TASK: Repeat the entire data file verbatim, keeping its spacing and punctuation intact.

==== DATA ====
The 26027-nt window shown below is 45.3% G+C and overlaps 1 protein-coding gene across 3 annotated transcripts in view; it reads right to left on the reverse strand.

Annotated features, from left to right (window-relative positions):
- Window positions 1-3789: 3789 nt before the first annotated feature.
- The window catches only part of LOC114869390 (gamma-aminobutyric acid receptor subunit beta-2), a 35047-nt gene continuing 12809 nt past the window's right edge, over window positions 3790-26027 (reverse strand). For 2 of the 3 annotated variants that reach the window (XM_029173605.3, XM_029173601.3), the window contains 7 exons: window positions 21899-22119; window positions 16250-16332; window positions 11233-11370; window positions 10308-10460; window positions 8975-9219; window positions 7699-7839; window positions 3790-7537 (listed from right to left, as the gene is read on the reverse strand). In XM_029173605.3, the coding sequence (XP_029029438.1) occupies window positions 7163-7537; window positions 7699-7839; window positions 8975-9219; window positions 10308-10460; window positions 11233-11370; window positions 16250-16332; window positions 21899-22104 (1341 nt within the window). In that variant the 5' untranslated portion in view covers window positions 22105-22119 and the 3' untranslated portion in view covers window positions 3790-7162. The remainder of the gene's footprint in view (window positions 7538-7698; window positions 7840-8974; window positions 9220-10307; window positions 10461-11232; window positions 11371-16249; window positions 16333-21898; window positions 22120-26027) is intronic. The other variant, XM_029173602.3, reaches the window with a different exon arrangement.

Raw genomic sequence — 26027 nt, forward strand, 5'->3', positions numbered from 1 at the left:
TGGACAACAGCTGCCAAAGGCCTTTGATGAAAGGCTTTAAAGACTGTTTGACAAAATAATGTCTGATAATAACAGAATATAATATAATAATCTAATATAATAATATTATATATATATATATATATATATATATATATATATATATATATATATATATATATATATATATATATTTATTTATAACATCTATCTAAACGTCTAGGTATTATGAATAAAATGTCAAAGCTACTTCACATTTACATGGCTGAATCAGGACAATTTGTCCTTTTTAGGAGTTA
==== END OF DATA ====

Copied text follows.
The 26027-nt window shown below is 45.3% G+C and overlaps 1 protein-coding gene across 3 annotated transcripts in view; it reads right to left on the reverse strand.

Annotated features, from left to right (window-relative positions):
- Window positions 1-3789: 3789 nt before the first annotated feature.
- The window catches only part of LOC114869390 (gamma-aminobutyric acid receptor subunit beta-2), a 35047-nt gene continuing 12809 nt past the window's right edge, over window positions 3790-26027 (reverse strand). For 2 of the 3 annotated variants that reach the window (XM_029173605.3, XM_029173601.3), the window contains 7 exons: window positions 21899-22119; window positions 16250-16332; window positions 11233-11370; window positions 10308-10460; window positions 8975-9219; window positions 7699-7839; window positions 3790-7537 (listed from right to left, as the gene is read on the reverse strand). In XM_029173605.3, the coding sequence (XP_029029438.1) occupies window positions 7163-7537; window positions 7699-7839; window positions 8975-9219; window positions 10308-10460; window positions 11233-11370; window positions 16250-16332; window positions 21899-22104 (1341 nt within the window). In that variant the 5' untranslated portion in view covers window positions 22105-22119 and the 3' untranslated portion in view covers window positions 3790-7162. The remainder of the gene's footprint in view (window positions 7538-7698; window positions 7840-8974; window positions 9220-10307; window positions 10461-11232; window positions 11371-16249; window positions 16333-21898; window positions 22120-26027) is intronic. The other variant, XM_029173602.3, reaches the window with a different exon arrangement.

Raw genomic sequence — 26027 nt, forward strand, 5'->3', positions numbered from 1 at the left:
TGGACAACAGCTGCCAAAGGCCTTTGATGAAAGGCTTTAAAGACTGTTTGACAAAATAATGTCTGATAATAACAGAATATAATATAATAATCTAATATAATAATATTATATATATATATATATATATATATATATATATATATATATATATATATATATATATATATATATATTTATTTATAACATCTATCTAAACGTCTAGGTATTATGAATAAAATGTCAAAGCTACTTCACATTTACATGGCTGAATCAGGACAATTTGTCCTTTTTAGGAGTTA